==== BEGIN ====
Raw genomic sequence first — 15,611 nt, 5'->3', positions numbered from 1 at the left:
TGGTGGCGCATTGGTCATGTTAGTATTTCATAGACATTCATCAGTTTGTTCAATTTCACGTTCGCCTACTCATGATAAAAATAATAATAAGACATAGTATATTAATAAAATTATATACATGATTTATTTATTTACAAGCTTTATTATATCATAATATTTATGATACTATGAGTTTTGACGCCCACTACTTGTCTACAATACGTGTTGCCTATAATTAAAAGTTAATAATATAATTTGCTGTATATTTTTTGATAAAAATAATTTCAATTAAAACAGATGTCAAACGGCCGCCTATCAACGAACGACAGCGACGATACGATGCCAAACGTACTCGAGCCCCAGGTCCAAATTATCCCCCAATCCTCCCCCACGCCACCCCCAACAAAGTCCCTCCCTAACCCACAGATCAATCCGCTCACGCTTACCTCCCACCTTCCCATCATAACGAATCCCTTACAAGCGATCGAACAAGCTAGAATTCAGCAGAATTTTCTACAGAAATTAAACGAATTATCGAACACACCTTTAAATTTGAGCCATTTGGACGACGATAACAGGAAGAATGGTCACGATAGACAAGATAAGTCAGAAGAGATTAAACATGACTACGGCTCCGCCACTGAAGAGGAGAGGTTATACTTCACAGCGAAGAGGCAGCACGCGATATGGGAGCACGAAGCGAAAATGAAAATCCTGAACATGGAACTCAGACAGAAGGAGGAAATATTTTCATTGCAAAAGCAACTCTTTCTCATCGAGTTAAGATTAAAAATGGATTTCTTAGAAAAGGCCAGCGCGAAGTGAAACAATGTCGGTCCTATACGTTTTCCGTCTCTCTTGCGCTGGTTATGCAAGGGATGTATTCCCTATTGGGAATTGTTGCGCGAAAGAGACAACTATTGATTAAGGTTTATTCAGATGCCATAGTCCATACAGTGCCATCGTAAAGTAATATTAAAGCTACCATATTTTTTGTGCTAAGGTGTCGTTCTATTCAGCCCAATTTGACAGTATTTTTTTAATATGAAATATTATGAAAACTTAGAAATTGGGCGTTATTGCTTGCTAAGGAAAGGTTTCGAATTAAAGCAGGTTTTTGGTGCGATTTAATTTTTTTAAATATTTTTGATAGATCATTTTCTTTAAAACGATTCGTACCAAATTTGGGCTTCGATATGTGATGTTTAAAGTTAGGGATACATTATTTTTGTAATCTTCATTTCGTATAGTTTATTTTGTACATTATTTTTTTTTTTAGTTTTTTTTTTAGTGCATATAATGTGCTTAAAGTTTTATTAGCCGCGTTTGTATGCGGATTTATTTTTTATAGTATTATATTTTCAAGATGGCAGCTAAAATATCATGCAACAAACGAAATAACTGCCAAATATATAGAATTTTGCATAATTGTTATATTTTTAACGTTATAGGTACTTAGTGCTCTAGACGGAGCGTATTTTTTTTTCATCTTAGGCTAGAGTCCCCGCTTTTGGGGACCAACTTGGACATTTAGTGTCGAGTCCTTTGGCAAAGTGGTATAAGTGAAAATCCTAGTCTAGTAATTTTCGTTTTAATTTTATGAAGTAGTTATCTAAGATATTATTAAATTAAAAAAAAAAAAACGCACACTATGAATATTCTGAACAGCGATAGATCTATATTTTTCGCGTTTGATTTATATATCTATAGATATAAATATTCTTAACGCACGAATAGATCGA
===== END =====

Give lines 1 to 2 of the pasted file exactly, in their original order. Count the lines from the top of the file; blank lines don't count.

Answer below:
Raw genomic sequence first — 15,611 nt, 5'->3', positions numbered from 1 at the left:
TGGTGGCGCATTGGTCATGTTAGTATTTCATAGACATTCATCAGTTTGTTCAATTTCACGTTCGCCTACTCATGATAAAAATAATAATAAGACATAGTATATTAATAAAATTATATACATGATTTATTTATTTACAAGCTTTATTATATCATAATATTTATGATACTATGAGTTTTGACGCCCACTACTTGTCTACAATACGTGTTGCCTATAATTAAAAGTTAATAATATAATTTGCTGTATATTTTTTGATAAAAATAATTTCAATTAAAACAGATGTCAAACGGCCGCCTATCAACGAACGACAGCGACGATACGATGCCAAACGTACTCGAGCCCCAGGTCCAAATTATCCCCCAATCCTCCCCCACGCCACCCCCAACAAAGTCCCTCCCTAACCCACAGATCAATCCGCTCACGCTTACCTCCCACCTTCCCATCATAACGAATCCCTTACAAGCGATCGAACAAGCTAGAATTCAGCAGAATTTTCTACAGAAATTAAACGAATTATCGAACACACCTTTAAATTTGAGCCATTTGGACGACGATAACAGGAAGAATGGTCACGATAGACAAGATAAGTCAGAAGAGATTAAACATGACTACGGCTCCGCCACTGAAGAGGAGAGGTTATACTTCACAGCGAAGAGGCAGCACGCGATATGGGAGCACGAAGCGAAAATGAAAATCCTGAACATGGAACTCAGACAGAAGGAGGAAATATTTTCATTGCAAAAGCAACTCTTTCTCATCGAGTTAAGATTAAAAATGGATTTCTTAGAAAAGGCCAGCGCGAAGTGAAACAATGTCGGTCCTATACGTTTTCCGTCTCTCTTGCGCTGGTTATGCAAGGGATGTATTCCCTATTGGGAATTGTTGCGCGAAAGAGACAACTATTGATTAAGGTTTATTCAGATGCCATAGTCCATACAGTGCCATCGTAAAGTAATATTAAAGCTACCATATTTTTTGTGCTAAGGTGTCGTTCTATTCAGCCCAATTTGACAGTATTTTTTTAATATGAAATATTATGAAAACTTAGAAATTGGGCGTTATTGCTTGCTAAGGAAAGGTTTCGAATTAAAGCAGGTTTTTGGTGCGATTTAATTTTTTTAAATATTTTTGATAGATCATTTTCTTTAAAACGATTCGTACCAAATTTGGGCTTCGATATGTGATGTTTAAAGTTAGGGATACATTATTTTTGTAATCTTCATTTCGTATAGTTTATTTTGTACATTATTTTTTTTTTTAGTTTTTTTTTTAGTGCATATAATGTGCTTAAAGTTTTATTAGCCGCGTTTGTATGCGGATTTATTTTTTATAGTATTATATTTTCAAGATGGCAGCTAAAATATCATGCAACAAACGAAATAACTGCCAAATATATAGAATTTTGCATAATTGTTATATTTTTAACGTTATAGGTACTTAGTGCTCTAGACGGAGCGTATTTTTTTTTCATCTTAGGCTAGAGTCCCCGCTTTTGGGGACCAACTTGGACATTTAGTGTCGAGTCCTTTGGCAAAGTGGTATAAGTGAAAATCCTAGTCTAGTAATTTTCGTTTTAATTTTATGAAGTAGTTATCTAAGATATTATTAAATTAAAAAAAAAAAAACGCACACTATGAATATTCTGAACAGCGATAGATCTATATTTTTCGCGTTTGATTTATATATCTATAGATATAAATATTCTTAACGCACGAATAGATCGA